Sports column: Virgadamo’s sacrifice still resonates 72 years later
Published 8:00 am Monday, May 30, 2022
There’s an old riddle that goes, “If April showers bring May flowers, then what to May flowers bring?”
The silly answer is “Pilgrims.” I think the real answer is “awards lists.”
Among the many celebrations at the end of the school year in May are the annual athletic awards ceremonies for our four local high schools. These are fantastic events that honor not just the top athletes at each team and school, but individual achievements that might fly under the radar as well.
On my end, it’s a little less fun. I’m happy to recognize these folks in the paper and on our website, but retyping or formatting a list of a hundred or so names can make your eyeballs bleed.
Stuffed in among the horde of MVPs, most improved players, coaches awards and position awards, however, there is always one name that catches my eye — Virgadamo. It’s one that’s especially appropriate for Memorial Day weekend, as well.
Anthony Paul Virgadamo was a 1948 graduate of St. Aloysius High School. He played football and a couple of other sports and by all accounts was a popular student, but the thing that immortalized him here in Vicksburg happened 2 1/2 years later.
Virgadamo moved to Gulfport after graduation and joined the United States Marine Corps. He rose to the rank of corporal and was eventually sent to fight in the Korean War in 1950.
Virgadamo was with the 5th Marine Regiment, 1st Marine Division, and other United Nations forces when they came under a surprise attack by Chinese forces near the Chosin Reservoir in North Korea.
For more than two weeks in late November and early December, the UN forces battled the Chinese and brutally cold weather as they retreated 78 miles to a planned evacuation at the port city of Hungnam.
The evacuation route was down a single road lined with hills. To make it to safety, the UN forces needed to clear the enemy out of those hills as they proceeded. On the sixth day of the battle, Dec. 2, they reached a place they called Hill 1542 and the assignment to clear it fell to the 5th Marine Regiment, 1st Marine Division.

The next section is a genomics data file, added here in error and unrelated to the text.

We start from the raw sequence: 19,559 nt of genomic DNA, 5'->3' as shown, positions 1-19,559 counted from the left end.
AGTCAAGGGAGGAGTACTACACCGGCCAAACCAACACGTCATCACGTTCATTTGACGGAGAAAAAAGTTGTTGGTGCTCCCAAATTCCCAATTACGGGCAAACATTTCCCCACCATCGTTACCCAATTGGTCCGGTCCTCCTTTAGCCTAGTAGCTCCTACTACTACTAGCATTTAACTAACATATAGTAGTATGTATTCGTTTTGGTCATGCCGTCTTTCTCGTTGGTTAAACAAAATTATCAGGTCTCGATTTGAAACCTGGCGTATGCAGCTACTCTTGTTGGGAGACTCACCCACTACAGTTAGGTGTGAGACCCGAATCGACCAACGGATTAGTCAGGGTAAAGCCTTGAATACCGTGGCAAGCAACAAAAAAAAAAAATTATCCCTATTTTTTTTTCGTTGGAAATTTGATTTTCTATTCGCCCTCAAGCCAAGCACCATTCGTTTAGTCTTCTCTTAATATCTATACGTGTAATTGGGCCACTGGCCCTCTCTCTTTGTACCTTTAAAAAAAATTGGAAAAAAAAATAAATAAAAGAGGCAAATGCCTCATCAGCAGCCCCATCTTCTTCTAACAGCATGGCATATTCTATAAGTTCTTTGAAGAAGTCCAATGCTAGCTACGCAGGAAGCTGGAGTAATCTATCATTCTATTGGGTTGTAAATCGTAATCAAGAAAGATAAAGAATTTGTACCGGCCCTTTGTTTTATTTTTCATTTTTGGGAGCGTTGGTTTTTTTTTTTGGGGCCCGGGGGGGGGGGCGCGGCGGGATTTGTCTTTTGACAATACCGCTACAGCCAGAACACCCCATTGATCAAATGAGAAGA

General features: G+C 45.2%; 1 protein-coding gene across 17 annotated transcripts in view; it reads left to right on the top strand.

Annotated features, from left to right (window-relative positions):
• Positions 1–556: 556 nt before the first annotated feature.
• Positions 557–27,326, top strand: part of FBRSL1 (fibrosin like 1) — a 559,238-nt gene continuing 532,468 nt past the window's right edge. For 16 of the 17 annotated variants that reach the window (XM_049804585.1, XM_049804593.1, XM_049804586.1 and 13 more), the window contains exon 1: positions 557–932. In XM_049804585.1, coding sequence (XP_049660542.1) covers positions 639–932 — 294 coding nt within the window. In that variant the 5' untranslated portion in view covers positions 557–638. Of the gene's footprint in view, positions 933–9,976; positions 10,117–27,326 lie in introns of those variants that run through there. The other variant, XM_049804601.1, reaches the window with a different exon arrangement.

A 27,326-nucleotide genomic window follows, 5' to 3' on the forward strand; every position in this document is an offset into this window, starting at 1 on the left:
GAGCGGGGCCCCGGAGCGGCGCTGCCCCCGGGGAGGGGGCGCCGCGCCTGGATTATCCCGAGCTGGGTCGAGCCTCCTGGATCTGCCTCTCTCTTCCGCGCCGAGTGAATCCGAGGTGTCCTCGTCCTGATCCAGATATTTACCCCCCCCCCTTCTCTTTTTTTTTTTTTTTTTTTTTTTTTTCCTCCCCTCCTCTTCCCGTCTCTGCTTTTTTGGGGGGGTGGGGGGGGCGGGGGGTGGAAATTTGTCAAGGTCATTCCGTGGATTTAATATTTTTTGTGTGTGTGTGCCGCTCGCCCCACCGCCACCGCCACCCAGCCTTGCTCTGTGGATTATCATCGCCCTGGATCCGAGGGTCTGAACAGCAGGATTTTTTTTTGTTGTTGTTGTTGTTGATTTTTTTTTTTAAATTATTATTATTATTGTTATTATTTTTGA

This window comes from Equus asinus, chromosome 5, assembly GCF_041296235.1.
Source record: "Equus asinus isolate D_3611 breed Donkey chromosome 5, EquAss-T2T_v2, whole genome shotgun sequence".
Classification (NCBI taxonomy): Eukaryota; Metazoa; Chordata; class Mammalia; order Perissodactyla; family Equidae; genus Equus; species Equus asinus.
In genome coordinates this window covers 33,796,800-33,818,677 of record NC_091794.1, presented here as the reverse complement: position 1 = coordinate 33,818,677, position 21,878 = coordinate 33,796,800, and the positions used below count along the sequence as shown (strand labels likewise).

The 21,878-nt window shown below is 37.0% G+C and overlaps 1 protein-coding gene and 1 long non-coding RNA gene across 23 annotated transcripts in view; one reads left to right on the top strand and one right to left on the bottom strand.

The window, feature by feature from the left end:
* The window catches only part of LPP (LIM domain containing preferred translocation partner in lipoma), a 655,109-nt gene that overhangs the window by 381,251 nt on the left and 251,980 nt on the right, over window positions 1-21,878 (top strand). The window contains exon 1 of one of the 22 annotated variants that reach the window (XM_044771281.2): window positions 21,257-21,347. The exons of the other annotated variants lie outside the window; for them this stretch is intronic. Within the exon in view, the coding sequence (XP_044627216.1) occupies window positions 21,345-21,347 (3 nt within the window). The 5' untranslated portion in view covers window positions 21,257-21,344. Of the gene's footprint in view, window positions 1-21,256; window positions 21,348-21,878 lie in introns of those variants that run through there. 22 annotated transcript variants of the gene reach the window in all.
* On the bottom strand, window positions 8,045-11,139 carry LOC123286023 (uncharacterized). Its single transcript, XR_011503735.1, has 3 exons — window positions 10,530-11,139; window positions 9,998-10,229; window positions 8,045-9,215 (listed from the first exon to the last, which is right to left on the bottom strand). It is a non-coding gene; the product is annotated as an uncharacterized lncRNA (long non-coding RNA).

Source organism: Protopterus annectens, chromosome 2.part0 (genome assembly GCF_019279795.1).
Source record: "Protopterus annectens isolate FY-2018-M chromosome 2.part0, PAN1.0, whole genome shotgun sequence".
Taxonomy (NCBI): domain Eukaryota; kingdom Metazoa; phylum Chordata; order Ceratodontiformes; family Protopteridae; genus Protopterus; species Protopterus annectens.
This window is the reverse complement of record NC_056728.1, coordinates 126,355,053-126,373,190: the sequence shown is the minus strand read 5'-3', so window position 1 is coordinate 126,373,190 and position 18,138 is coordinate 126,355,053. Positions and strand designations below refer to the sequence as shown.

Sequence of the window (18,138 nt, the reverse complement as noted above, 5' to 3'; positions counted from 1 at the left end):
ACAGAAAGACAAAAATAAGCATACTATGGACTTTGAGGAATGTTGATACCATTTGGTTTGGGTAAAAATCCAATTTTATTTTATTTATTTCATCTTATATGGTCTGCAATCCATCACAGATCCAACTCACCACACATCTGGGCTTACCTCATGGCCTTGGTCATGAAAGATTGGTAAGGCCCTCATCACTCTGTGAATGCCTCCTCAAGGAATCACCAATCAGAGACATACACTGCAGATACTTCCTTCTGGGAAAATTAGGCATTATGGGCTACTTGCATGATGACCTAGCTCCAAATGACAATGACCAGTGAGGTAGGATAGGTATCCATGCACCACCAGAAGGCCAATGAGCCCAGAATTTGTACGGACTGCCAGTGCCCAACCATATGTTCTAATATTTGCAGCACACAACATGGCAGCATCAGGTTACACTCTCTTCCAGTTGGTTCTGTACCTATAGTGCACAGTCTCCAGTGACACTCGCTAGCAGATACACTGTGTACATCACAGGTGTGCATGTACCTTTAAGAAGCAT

Virgadamo did not survive the fight. He was killed during the battle for Hill 1542 and buried alongside the road with a number of his fellow Marines. The battered survivors reached Hungnam on Dec. 13, but Virgadamo was counted among nearly 6,000 American soldiers killed or missing in the battle whose participants are often called “The Chosin Few.”
Virgadamo’s remains were never returned to the United States. His name is listed on a number of Korean War memorials around the country and, bringing us full circle, here in Vicksburg on the Virgadamo Award.
The trophy was originated by Virgadamo’s friends and classmates in 1951 to honor his memory. It’s given each year to a St. Aloysius football player who excels not only on the field, but exhibits leadership as well, and is considered the school’s highest athletic honor. This year’s recipient was senior quarterback Tristan Wilbanks.
It’s appropriate that the day we remember those who have sacrificed their lives for our great country comes at the same time we send hundreds of fresh high school and college graduates into the world. The endless freedom and possibilities in front of them are what our soldiers have fought and died for for the past 250 years.
As we celebrate the launch of so many young adult lives this Memorial Day weekend, take also a minute to remember people like Anthony Virgadamo who gave theirs to help us reach this point in history. They might just seem like names on a list or a memorial, but each of them gave everything they had and everything they’d ever have to ensure the rest of us could have something worth having.
Ernest Bowker is the sports editor of The Vicksburg Post. He can be reached at firstname.lastname@example.org